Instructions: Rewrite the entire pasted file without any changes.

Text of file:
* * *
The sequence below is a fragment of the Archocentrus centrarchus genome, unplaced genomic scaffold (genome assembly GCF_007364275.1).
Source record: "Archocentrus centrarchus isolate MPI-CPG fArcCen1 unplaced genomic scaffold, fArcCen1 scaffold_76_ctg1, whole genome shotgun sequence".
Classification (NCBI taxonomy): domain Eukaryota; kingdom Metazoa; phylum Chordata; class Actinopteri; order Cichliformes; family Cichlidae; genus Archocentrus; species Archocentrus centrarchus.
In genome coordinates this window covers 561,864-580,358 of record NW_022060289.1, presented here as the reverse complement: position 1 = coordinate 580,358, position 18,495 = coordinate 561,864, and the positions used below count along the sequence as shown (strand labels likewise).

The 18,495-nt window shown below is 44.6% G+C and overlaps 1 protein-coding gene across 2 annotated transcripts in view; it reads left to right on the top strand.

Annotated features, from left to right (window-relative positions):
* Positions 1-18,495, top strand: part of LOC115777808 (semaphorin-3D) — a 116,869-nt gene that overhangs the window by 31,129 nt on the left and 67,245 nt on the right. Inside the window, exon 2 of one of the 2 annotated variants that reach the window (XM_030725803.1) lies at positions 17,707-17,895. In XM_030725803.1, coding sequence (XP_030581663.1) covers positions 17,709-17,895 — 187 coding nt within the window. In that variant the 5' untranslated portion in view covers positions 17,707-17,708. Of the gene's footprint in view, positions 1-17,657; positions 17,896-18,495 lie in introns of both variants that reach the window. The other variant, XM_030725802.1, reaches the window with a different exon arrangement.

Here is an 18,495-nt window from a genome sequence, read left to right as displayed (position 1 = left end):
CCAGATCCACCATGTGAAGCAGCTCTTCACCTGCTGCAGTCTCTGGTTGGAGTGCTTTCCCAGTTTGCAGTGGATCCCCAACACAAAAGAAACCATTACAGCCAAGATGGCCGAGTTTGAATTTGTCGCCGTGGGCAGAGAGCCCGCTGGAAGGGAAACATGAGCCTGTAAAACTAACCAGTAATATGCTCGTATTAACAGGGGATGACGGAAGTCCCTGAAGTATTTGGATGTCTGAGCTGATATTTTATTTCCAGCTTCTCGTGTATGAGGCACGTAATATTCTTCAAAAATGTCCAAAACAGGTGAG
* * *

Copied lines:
The sequence below is a fragment of the Archocentrus centrarchus genome, unplaced genomic scaffold (genome assembly GCF_007364275.1).
Source record: "Archocentrus centrarchus isolate MPI-CPG fArcCen1 unplaced genomic scaffold, fArcCen1 scaffold_76_ctg1, whole genome shotgun sequence".
Classification (NCBI taxonomy): domain Eukaryota; kingdom Metazoa; phylum Chordata; class Actinopteri; order Cichliformes; family Cichlidae; genus Archocentrus; species Archocentrus centrarchus.
In genome coordinates this window covers 561,864-580,358 of record NW_022060289.1, presented here as the reverse complement: position 1 = coordinate 580,358, position 18,495 = coordinate 561,864, and the positions used below count along the sequence as shown (strand labels likewise).

The 18,495-nt window shown below is 44.6% G+C and overlaps 1 protein-coding gene across 2 annotated transcripts in view; it reads left to right on the top strand.

Annotated features, from left to right (window-relative positions):
* Positions 1-18,495, top strand: part of LOC115777808 (semaphorin-3D) — a 116,869-nt gene that overhangs the window by 31,129 nt on the left and 67,245 nt on the right. Inside the window, exon 2 of one of the 2 annotated variants that reach the window (XM_030725803.1) lies at positions 17,707-17,895. In XM_030725803.1, coding sequence (XP_030581663.1) covers positions 17,709-17,895 — 187 coding nt within the window. In that variant the 5' untranslated portion in view covers positions 17,707-17,708. Of the gene's footprint in view, positions 1-17,657; positions 17,896-18,495 lie in introns of both variants that reach the window. The other variant, XM_030725802.1, reaches the window with a different exon arrangement.

Here is an 18,495-nt window from a genome sequence, read left to right as displayed (position 1 = left end):
CCAGATCCACCATGTGAAGCAGCTCTTCACCTGCTGCAGTCTCTGGTTGGAGTGCTTTCCCAGTTTGCAGTGGATCCCCAACACAAAAGAAACCATTACAGCCAAGATGGCCGAGTTTGAATTTGTCGCCGTGGGCAGAGAGCCCGCTGGAAGGGAAACATGAGCCTGTAAAACTAACCAGTAATATGCTCGTATTAACAGGGGATGACGGAAGTCCCTGAAGTATTTGGATGTCTGAGCTGATATTTTATTTCCAGCTTCTCGTGTATGAGGCACGTAATATTCTTCAAAAATGTCCAAAACAGGTGAG